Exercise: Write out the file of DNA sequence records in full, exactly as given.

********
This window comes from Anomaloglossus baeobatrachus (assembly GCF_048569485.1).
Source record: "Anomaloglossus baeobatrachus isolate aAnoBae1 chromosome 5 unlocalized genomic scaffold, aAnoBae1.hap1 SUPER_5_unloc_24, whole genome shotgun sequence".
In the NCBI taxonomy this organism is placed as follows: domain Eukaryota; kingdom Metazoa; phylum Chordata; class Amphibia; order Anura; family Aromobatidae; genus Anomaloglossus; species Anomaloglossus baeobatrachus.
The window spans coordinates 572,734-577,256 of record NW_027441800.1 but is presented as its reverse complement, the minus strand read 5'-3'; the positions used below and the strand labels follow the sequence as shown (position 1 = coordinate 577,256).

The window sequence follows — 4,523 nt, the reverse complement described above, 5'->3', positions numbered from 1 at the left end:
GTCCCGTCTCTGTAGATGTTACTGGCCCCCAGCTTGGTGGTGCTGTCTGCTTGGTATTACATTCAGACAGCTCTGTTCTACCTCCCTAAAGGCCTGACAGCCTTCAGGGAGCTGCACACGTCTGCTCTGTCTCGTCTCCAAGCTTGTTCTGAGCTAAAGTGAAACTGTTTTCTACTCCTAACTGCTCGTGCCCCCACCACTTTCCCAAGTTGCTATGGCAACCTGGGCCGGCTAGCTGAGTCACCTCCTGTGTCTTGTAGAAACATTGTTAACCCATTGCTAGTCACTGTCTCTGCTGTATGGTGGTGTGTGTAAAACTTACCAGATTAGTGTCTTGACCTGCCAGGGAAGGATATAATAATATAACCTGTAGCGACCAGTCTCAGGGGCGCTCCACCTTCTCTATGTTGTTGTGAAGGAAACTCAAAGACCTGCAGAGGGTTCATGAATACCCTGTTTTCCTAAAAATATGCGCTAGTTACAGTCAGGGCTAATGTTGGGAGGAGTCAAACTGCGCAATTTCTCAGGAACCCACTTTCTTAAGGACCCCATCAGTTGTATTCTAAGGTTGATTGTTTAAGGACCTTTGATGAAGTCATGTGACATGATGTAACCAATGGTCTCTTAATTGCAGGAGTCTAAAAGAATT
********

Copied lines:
This window comes from Anomaloglossus baeobatrachus (assembly GCF_048569485.1).
Source record: "Anomaloglossus baeobatrachus isolate aAnoBae1 chromosome 5 unlocalized genomic scaffold, aAnoBae1.hap1 SUPER_5_unloc_24, whole genome shotgun sequence".
In the NCBI taxonomy this organism is placed as follows: domain Eukaryota; kingdom Metazoa; phylum Chordata; class Amphibia; order Anura; family Aromobatidae; genus Anomaloglossus; species Anomaloglossus baeobatrachus.
The window spans coordinates 572,734-577,256 of record NW_027441800.1 but is presented as its reverse complement, the minus strand read 5'-3'; the positions used below and the strand labels follow the sequence as shown (position 1 = coordinate 577,256).

The window sequence follows — 4,523 nt, the reverse complement described above, 5'->3', positions numbered from 1 at the left end:
GTCCCGTCTCTGTAGATGTTACTGGCCCCCAGCTTGGTGGTGCTGTCTGCTTGGTATTACATTCAGACAGCTCTGTTCTACCTCCCTAAAGGCCTGACAGCCTTCAGGGAGCTGCACACGTCTGCTCTGTCTCGTCTCCAAGCTTGTTCTGAGCTAAAGTGAAACTGTTTTCTACTCCTAACTGCTCGTGCCCCCACCACTTTCCCAAGTTGCTATGGCAACCTGGGCCGGCTAGCTGAGTCACCTCCTGTGTCTTGTAGAAACATTGTTAACCCATTGCTAGTCACTGTCTCTGCTGTATGGTGGTGTGTGTAAAACTTACCAGATTAGTGTCTTGACCTGCCAGGGAAGGATATAATAATATAACCTGTAGCGACCAGTCTCAGGGGCGCTCCACCTTCTCTATGTTGTTGTGAAGGAAACTCAAAGACCTGCAGAGGGTTCATGAATACCCTGTTTTCCTAAAAATATGCGCTAGTTACAGTCAGGGCTAATGTTGGGAGGAGTCAAACTGCGCAATTTCTCAGGAACCCACTTTCTTAAGGACCCCATCAGTTGTATTCTAAGGTTGATTGTTTAAGGACCTTTGATGAAGTCATGTGACATGATGTAACCAATGGTCTCTTAATTGCAGGAGTCTAAAAGAATT